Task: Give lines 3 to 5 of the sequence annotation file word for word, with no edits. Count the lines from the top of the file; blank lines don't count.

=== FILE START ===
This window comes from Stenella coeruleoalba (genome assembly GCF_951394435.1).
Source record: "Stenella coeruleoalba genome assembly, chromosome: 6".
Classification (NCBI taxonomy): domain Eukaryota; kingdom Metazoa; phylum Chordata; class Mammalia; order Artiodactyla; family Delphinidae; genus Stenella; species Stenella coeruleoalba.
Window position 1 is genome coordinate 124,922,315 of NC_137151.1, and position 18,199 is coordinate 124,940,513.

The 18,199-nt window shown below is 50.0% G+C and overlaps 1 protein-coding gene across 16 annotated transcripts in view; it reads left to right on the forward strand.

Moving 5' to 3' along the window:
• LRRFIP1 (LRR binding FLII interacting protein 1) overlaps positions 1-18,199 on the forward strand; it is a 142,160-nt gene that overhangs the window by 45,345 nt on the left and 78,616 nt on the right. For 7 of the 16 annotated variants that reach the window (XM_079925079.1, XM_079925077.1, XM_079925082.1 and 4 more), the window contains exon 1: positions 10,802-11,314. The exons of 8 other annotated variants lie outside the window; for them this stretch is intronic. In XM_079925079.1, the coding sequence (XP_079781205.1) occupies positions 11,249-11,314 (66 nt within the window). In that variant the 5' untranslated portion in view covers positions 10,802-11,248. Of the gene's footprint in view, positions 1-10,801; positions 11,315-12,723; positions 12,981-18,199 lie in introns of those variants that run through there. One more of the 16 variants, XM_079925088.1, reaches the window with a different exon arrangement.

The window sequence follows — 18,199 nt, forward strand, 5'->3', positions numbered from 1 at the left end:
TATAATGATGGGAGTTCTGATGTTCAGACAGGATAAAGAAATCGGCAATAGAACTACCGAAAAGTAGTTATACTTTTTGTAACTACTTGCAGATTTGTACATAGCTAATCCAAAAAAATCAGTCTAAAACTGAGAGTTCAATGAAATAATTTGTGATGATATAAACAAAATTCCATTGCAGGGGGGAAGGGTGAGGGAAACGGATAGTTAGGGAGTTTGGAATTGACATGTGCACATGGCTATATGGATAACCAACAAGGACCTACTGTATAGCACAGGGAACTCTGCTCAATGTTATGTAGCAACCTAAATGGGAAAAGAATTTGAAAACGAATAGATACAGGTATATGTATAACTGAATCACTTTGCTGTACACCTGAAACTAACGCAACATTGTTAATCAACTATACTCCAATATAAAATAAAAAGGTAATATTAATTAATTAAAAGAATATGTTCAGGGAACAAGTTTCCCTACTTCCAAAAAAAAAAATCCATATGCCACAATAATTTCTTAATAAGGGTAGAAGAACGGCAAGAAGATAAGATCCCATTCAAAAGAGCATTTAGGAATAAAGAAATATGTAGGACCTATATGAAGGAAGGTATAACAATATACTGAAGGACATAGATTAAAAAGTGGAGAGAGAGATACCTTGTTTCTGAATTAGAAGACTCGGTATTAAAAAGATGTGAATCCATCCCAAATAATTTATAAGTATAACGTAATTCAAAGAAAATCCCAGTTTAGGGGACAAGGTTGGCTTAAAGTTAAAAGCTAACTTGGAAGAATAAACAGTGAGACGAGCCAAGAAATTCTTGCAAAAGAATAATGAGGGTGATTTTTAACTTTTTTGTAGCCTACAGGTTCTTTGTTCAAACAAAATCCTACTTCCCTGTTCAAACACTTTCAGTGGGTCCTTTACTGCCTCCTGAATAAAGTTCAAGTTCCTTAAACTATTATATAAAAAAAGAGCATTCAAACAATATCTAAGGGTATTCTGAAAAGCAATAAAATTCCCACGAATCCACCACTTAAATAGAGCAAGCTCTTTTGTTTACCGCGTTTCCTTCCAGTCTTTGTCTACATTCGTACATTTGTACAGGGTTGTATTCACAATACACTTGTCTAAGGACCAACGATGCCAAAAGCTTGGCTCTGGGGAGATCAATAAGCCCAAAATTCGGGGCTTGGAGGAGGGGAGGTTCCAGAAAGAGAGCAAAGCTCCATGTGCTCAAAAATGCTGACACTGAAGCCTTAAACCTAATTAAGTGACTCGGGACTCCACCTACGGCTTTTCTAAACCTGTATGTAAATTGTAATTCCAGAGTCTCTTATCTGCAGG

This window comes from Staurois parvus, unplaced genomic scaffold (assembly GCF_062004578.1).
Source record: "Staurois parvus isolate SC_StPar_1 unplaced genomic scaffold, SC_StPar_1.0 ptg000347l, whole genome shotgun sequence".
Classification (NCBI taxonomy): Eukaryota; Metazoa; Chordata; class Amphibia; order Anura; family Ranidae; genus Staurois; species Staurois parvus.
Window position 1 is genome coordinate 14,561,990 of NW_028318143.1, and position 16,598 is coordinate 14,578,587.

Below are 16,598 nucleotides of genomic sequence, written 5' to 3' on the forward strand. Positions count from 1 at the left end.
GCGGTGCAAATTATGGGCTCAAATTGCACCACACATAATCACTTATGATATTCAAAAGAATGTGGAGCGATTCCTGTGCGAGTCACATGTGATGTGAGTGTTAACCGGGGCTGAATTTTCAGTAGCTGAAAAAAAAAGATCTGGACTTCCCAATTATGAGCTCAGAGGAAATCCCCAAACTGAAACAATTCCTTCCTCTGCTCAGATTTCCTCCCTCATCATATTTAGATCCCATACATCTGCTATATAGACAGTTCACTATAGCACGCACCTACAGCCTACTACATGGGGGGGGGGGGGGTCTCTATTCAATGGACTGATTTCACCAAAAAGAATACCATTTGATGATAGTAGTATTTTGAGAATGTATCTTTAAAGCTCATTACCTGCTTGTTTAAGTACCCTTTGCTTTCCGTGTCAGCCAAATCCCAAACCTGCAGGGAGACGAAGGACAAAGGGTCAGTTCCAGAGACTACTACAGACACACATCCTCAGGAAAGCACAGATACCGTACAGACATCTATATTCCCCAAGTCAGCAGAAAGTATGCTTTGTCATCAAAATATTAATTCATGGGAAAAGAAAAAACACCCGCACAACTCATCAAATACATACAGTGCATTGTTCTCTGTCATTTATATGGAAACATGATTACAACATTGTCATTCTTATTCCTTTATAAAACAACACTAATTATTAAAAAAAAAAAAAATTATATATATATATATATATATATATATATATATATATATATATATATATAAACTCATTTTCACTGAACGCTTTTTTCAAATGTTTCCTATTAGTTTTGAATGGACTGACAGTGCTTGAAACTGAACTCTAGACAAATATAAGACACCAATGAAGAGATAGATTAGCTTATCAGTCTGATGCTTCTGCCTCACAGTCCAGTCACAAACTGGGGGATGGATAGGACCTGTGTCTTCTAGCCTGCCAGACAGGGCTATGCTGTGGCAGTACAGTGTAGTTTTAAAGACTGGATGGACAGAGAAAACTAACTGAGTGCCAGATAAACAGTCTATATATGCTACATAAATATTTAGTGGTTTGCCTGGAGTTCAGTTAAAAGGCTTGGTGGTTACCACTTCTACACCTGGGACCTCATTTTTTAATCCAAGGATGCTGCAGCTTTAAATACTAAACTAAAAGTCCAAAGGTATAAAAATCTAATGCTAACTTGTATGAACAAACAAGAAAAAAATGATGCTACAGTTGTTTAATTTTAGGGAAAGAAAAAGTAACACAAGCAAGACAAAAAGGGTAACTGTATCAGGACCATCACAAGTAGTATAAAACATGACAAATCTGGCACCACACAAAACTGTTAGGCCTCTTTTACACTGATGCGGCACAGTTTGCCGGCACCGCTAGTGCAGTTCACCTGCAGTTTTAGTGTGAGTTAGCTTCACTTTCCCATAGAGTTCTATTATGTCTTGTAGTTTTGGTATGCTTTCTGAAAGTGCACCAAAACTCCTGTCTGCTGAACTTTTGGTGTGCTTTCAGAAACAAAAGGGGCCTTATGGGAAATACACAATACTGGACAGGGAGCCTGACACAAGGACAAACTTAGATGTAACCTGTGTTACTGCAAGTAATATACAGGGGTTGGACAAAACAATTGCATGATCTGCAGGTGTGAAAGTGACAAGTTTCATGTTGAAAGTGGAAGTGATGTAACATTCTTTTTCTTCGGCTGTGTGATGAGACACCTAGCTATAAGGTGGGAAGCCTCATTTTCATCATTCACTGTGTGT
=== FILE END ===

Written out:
Classification (NCBI taxonomy): domain Eukaryota; kingdom Metazoa; phylum Chordata; class Mammalia; order Artiodactyla; family Delphinidae; genus Stenella; species Stenella coeruleoalba.
Window position 1 is genome coordinate 124,922,315 of NC_137151.1, and position 18,199 is coordinate 124,940,513.

The 18,199-nt window shown below is 50.0% G+C and overlaps 1 protein-coding gene across 16 annotated transcripts in view; it reads left to right on the forward strand.